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“God can no more fail to keep us than he can lie, or die, or live without loving.”

"As he draws the letter to a close, he leaves them with a benediction: Now may the God of peace Himself sanctify you entirely; and may your spirit and soul and body be preserved complete, without blame at the coming of our Lord Jesus Christ (1Th 5.23)." - Olinger

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From the Archives: Thoughts On Eternal Security

From Faith Pulpit, Spring 2016. Used by permission.

It has been twenty-four years since the topic of eternal security was last addressed in the Faith Pulpit. In the February 1992 issue Dr. Myron Houghton presented the four major views on security and then explained how Romans 8:28–30 supports eternal security. In this issue Dr. Alan Cole, professor of Bible and theology at Faith Baptist Bible College, extends the discussion by presenting additional evidence to support the view that genuine believers cannot lose their salvation.

I appreciate the article Dr. Myron Houghton wrote in 1992 about eternal security, and I completely agree with his position. The article provides valuable help to Christians regarding this important issue. Since Dr. Houghton’s article examined Romans 8:28–30, I want to explore several other passages that support eternal security.

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Perseverance and Hebrews 6: The Midrash Solution

Detail from "The Spies Return from Canaan," Gerard Jollain (1670)

(Hebrews 6:3-9 with Numbers 13-14)

Introduction

In the United States, many people who had at one time professed allegiance to Jesus Christ have turned away from their previous commitment. We refer to a person who once knowingly professed the faith — but has since renounced it — as an “apostate” (from the Greek, “one who stands away” from what he once professed). Theologically, how do we account for apostates?

Most of us would agree that people who deny Christ (whether they once professed Him or not) are lost. But what route did these apostates take to earn this “lost” label? Do genuine believers always persevere in their faith? Is our assurance of salvation merely tentative — subject to revision? Bible-believing Christians are divided over this issue. For many, the text of Hebrews 6:3-9 is a deciding factor, and there are certainly a number of interpretative routes we could take.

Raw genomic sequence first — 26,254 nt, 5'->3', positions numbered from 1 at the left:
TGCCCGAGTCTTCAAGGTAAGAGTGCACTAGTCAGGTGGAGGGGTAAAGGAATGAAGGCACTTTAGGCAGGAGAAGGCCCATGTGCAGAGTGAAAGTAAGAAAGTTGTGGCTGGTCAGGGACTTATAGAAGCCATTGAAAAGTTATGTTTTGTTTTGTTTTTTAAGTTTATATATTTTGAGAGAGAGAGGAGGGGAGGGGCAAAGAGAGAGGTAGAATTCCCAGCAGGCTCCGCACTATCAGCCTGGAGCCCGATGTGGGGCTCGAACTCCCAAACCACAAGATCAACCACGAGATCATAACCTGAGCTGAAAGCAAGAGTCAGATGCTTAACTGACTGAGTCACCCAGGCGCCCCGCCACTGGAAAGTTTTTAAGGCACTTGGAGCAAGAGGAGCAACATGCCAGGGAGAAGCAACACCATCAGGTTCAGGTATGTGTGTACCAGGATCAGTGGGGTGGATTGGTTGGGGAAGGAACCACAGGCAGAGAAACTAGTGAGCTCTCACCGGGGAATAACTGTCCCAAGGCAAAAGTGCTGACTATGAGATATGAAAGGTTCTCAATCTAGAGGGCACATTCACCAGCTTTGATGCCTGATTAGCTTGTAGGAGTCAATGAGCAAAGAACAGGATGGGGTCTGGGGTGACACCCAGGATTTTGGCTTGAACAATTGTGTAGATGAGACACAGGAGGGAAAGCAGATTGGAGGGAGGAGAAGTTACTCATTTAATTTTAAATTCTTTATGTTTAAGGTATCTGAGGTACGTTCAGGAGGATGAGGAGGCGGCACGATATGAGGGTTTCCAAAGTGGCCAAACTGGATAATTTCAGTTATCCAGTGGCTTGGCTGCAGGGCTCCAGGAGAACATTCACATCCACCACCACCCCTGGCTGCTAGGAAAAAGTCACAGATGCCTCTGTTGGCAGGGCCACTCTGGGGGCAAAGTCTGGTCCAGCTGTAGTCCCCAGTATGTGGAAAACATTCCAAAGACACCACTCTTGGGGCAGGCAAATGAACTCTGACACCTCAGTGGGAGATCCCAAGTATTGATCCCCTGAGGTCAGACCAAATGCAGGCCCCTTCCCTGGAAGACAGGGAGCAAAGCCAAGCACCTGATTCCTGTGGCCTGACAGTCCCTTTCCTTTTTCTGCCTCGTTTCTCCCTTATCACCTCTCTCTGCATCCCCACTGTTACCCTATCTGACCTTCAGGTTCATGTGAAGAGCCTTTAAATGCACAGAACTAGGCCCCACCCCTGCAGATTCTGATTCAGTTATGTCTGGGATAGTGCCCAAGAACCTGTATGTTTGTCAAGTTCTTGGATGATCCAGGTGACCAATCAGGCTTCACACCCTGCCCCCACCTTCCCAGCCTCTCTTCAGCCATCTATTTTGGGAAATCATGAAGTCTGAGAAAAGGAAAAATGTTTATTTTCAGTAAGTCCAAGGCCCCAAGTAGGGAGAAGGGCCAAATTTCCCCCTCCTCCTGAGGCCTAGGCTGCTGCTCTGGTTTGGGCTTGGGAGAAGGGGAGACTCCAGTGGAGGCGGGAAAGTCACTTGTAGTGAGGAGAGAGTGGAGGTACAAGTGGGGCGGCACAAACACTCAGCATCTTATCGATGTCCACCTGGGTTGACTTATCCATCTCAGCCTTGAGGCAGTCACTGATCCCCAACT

An Important Perspective

I would like to demonstrate that interpreting this passage from a Midrash perspective clarifies the controversy. By Midrash, I mean that the writer to the Hebrews is intentionally and consciously drawing principles from Old Testament texts, in this instance Numbers 13:1-14:45. He applies the principles of this text to a current (somewhat parallel) problem within the Hebrew congregation, the result being Hebrews 6:3-9.

Since most Jews had memorized the entire Torah and were fluent in the rest of Old Testament, I would argue that the original readers of Hebrews understood this clearly.

2484 reads

Thoughts On Eternal Security

From Faith Pulpit, Spring 2016. Used by permission.

It has been twenty-four years since the topic of eternal security was last addressed in the Faith Pulpit. In the February 1992 issue Dr. Myron Houghton presented the four major views on security and then explained how Romans 8:28–30 supports eternal security. In this issue Dr. Alan Cole, professor of Bible and theology at Faith Baptist Bible College, extends the discussion by presenting additional evidence to support the view that genuine believers cannot lose their salvation.

I appreciate the article Dr. Myron Houghton wrote in 1992 about eternal security, and I completely agree with his position. The article provides valuable help to Christians regarding this important issue. Since Dr. Houghton’s article examined Romans 8:28–30, I want to explore several other passages that support eternal security.

24287 reads